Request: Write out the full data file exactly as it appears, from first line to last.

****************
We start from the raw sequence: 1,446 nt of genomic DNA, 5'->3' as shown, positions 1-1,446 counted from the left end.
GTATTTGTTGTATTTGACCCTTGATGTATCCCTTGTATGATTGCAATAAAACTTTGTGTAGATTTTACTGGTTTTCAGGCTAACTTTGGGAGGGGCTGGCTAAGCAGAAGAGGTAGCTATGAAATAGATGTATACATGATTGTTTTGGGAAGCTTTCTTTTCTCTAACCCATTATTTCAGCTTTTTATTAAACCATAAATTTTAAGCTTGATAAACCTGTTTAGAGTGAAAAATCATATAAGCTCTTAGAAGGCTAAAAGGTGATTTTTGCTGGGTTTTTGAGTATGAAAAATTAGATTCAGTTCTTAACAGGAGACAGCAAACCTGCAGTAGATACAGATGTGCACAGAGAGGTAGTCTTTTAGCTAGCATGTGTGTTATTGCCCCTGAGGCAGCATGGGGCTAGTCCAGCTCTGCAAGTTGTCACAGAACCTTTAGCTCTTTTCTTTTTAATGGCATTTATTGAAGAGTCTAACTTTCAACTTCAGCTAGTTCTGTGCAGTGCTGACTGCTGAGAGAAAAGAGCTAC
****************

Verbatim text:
We start from the raw sequence: 1,446 nt of genomic DNA, 5'->3' as shown, positions 1-1,446 counted from the left end.
GTATTTGTTGTATTTGACCCTTGATGTATCCCTTGTATGATTGCAATAAAACTTTGTGTAGATTTTACTGGTTTTCAGGCTAACTTTGGGAGGGGCTGGCTAAGCAGAAGAGGTAGCTATGAAATAGATGTATACATGATTGTTTTGGGAAGCTTTCTTTTCTCTAACCCATTATTTCAGCTTTTTATTAAACCATAAATTTTAAGCTTGATAAACCTGTTTAGAGTGAAAAATCATATAAGCTCTTAGAAGGCTAAAAGGTGATTTTTGCTGGGTTTTTGAGTATGAAAAATTAGATTCAGTTCTTAACAGGAGACAGCAAACCTGCAGTAGATACAGATGTGCACAGAGAGGTAGTCTTTTAGCTAGCATGTGTGTTATTGCCCCTGAGGCAGCATGGGGCTAGTCCAGCTCTGCAAGTTGTCACAGAACCTTTAGCTCTTTTCTTTTTAATGGCATTTATTGAAGAGTCTAACTTTCAACTTCAGCTAGTTCTGTGCAGTGCTGACTGCTGAGAGAAAAGAGCTAC